Three years after Fight Club, David Fincher decided to create a “small movie” that steered him heavily back into suspense thriller territory. Starring Jodie Foster, Panic Room situated itself in a single house, with a terrified mother and daughter, as they worked to outwit and outlast a gang of thieves hell-bent on capturing the lost money from the previous owner. Despite the supposedly small scale, your hosts explore how Fincher pushed the envelop with effects, camerawork, and performance to create a memorable and entertaining film that helped refine his techniques afterward.
There was one film in 1999 that everyone was waiting for from George Lucas, a surprise hit that redefined Keanu’s career, and an Austin Powers sequel that made buckets of money. But David Fincher left his
own indelible mark on the times as he re-teamed with Brad Pitt to deliver the screen version of Chuck Palahniuk’s Fight Club. Teaming also with Edward Norton and Helena Bonham Carter, join the hosts as they speak to what Fight Club means to them, what it seemed to mean to the world at the time, and what they think of that last shot.
After Se7en, David Fincher transitioned to a more intimate tale told on a grand scale. The Game found its way to audiences with Michael Douglas and Sean Penn filling the lead roles, and Fincher’s growing comfort with spectacle and misdirection put to full use. Regarded by many as somewhat disappointing after the bravura Se7en, discover the deep resonance that one of the hosts has with the film and the noticeable earmarks of Fincher’s trajectory in playing with expectation and fantasy.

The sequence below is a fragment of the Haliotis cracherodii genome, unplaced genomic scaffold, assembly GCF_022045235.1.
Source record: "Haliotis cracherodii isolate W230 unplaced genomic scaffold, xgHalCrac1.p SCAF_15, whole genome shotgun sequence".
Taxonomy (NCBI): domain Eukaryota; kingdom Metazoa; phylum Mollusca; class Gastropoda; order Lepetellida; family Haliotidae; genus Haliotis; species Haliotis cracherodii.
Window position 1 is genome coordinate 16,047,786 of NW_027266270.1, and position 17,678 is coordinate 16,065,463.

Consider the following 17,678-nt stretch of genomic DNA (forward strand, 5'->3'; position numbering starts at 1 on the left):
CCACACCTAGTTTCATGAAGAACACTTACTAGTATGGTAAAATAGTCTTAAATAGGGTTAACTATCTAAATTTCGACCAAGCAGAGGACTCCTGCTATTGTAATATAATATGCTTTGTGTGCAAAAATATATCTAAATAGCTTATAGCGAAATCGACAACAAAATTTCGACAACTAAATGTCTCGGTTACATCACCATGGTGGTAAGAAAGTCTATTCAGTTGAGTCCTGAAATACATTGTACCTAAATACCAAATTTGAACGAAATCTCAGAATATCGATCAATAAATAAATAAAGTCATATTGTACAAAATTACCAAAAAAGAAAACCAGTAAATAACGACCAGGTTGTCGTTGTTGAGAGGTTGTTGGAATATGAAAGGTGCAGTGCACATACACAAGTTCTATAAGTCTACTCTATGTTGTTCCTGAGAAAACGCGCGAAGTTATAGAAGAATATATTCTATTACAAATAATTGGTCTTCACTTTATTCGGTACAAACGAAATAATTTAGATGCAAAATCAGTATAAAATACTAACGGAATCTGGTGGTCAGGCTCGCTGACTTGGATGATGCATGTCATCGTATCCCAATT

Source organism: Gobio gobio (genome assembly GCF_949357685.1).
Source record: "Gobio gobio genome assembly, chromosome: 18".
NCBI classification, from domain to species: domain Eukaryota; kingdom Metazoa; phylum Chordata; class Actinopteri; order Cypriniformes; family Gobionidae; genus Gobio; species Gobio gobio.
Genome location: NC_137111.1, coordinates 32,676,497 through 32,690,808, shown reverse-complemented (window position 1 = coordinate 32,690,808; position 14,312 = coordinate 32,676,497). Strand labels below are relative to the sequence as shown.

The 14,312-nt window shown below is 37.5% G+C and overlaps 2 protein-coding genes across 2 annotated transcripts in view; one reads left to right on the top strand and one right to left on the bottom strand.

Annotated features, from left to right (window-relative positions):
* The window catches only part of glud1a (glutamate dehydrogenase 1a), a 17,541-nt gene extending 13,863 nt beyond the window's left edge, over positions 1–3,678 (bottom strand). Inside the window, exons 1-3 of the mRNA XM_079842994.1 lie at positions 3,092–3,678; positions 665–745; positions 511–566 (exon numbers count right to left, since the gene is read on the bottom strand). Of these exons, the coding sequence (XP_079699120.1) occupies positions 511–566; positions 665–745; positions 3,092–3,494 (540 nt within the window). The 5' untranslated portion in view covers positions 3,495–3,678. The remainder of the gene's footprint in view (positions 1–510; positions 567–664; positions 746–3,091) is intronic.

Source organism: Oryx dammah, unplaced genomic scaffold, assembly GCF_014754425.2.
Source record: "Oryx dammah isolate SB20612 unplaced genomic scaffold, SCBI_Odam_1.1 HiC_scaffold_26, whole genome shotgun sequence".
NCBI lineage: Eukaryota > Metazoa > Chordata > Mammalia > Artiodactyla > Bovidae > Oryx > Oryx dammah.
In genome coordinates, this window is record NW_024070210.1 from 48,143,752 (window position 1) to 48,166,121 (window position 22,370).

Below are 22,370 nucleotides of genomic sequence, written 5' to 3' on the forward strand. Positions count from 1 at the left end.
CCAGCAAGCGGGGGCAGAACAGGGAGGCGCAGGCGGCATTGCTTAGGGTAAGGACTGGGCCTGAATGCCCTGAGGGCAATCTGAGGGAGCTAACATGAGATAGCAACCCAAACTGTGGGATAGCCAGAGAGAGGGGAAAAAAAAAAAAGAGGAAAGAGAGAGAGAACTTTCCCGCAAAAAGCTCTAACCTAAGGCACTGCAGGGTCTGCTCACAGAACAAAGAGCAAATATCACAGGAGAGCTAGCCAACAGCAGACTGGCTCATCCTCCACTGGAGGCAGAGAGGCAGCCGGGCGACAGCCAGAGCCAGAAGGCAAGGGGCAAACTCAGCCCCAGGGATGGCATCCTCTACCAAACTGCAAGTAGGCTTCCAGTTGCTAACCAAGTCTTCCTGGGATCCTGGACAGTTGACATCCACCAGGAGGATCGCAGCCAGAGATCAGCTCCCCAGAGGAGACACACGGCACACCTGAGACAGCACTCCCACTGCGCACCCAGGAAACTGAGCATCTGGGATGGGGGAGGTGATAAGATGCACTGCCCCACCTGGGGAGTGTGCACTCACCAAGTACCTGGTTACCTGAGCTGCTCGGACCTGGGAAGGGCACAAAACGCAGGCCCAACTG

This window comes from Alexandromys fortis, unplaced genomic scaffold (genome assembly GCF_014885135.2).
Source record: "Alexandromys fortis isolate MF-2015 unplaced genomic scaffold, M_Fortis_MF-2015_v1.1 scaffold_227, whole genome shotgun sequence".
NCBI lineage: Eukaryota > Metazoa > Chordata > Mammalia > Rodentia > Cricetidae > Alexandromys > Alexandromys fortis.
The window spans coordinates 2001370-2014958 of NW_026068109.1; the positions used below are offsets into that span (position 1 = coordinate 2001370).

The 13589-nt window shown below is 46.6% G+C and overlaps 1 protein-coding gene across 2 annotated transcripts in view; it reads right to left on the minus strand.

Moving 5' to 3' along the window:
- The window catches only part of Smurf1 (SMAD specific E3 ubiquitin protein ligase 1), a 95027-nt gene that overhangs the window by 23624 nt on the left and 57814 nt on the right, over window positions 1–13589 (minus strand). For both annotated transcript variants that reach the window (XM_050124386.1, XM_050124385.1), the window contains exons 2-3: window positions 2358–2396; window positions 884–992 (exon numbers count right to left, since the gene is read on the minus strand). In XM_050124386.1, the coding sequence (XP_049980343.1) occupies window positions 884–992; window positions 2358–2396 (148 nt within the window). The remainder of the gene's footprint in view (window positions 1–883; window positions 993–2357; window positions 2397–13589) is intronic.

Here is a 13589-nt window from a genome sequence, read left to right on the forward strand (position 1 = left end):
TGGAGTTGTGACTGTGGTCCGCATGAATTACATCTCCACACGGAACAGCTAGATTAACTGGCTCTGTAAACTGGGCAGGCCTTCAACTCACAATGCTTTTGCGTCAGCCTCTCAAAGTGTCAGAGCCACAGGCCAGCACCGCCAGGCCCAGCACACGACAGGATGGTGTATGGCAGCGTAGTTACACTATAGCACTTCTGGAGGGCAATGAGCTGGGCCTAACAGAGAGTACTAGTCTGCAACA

Working past the debacle that was the production of Alien 3, David Fincher quickly found his way to a film that would serve as his calling card for years afterward. Se7en gave him the chance to tell a story outside the shackles of studio interference, uniting him with the talents of Brad Pitt, Morgan Freeman, Gwyneth Paltrow, and Kevin Spacey. They created a film that shocked audiences, stunned critics, and created a fanbase that follows him to this day.
After years in the music video industry, David Fincher was handed thebreak of a lifetime to the direct the third installment in thelandmark Alien franchise. The first two defined genre filmmaking andFincher found himself challenged by second-guessing executives, anOscar-nominated star, and numerous production challenges. The film wasnot received warmly by critics or fans. We discuss the merits of thismaligned sequel, and whether the “workprint version” released in 2003as adirect-to-disc special edition is more worthy of recognition as the work of David Fincher.
In our first episode exploring David Fincher's directorial works, we discuss his music videos. We each pick our absolute favorites and where we see his distinct style in them. We start the episode with why we love the works of this director.